You’ll need an efficient mashing utensil. Some cooks swear by a potato ricer (which does make the smoothest potatoes by the way), as long as you enlist another pair of hands to make the job go quickly. You may use an electric hand mixer. If you want to use a low-tech, old school hand potato masher, go to a restaurant supply store and get a big one, or the job will take forever. The potatoes will be cooling off by the second and we don’t want that happening. Never ever mash potatoes in a food processor or you’ll get starchy, sticky, gummy mashed potatoes that could be used for gluing kindergarten craft projects.
Season well with salt and pepper. Use your taste to determine amounts. I use kosher salt mostly, but you may use your favorite type of salt. White pepper is spicier than black pepper, but will give you pristine looking mashed potatoes. But, of course, use black if you want to.
“Work With What You Got!”
© Victoria Hart Glavin Tiny New York Kitchen © 2016 All Rights Reserved
How lucky we are this year that Saint Patrick’s Day falls on the weekend so how about having a traditional full Irish breakfast.
Start with traditional bangers and then choose either Canadian bacon or double hickory smoked bacon. Add Eggs, grilled tomatoes, soda bread, baked beans and coffee or Irish breakfast tea. You can top your grilled tomatoes with grated cheese and herbs or have them just grilled. Your eggs can be fried, poached or scrambled.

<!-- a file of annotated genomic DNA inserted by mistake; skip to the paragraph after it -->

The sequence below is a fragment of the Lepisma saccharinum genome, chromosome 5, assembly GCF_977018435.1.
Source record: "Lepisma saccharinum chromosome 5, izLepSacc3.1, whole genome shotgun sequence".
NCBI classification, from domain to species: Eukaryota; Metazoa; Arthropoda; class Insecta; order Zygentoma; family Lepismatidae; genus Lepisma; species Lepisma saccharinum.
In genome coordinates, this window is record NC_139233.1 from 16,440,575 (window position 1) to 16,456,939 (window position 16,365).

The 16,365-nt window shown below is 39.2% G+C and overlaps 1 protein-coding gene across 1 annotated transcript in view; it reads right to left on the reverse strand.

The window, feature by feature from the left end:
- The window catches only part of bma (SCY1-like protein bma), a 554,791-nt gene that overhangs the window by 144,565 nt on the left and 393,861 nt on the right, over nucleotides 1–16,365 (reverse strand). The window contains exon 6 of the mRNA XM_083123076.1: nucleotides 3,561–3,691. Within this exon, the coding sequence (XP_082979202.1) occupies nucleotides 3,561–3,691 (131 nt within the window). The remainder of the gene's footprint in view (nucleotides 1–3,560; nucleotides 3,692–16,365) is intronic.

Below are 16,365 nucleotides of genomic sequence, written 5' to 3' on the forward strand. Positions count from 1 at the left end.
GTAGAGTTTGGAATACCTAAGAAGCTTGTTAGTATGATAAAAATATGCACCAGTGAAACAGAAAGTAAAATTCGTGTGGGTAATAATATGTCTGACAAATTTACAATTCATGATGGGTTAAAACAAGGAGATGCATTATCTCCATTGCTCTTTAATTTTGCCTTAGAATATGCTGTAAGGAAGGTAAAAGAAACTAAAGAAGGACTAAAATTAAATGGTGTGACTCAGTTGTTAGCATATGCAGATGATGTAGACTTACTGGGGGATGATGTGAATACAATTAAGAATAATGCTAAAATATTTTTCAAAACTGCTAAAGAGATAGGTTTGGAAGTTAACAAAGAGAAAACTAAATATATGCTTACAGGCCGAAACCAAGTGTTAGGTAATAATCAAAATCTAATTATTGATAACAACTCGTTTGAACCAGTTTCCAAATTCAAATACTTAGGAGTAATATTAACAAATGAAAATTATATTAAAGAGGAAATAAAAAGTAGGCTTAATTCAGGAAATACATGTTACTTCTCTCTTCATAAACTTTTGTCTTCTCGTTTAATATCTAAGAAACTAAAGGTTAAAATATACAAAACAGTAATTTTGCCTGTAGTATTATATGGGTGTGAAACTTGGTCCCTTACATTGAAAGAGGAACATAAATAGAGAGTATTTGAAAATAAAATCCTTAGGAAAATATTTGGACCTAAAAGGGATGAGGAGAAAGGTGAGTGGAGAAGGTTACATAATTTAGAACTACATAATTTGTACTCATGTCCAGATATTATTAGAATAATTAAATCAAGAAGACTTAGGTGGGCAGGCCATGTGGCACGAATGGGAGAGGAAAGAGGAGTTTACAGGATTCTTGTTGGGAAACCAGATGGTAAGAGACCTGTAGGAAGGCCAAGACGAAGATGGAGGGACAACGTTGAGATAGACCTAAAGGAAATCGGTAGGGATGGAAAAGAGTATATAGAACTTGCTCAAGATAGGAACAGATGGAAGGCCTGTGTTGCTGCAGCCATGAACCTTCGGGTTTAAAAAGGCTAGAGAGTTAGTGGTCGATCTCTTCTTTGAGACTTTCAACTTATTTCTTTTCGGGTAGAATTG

Bangers are the cornerstone of the traditional full Irish breakfast. Irish loin bacon is very similar to Canadian bacon as both are cut from the pork loin and are fairly lean meats. They are cured and not smoked. Irish bacon also has a small bit of tail meat connected to the eye of the loin. Double hickory smoked bacon is very similar to American bacon or what is called streaky bacon in the British Isles. This type of bacon comes from the pork belly and is easily distinguished by the stripes of lean and fat that run through it. Double hickory smoked bacon is a fine substitute if you decide not to use Canadian bacon.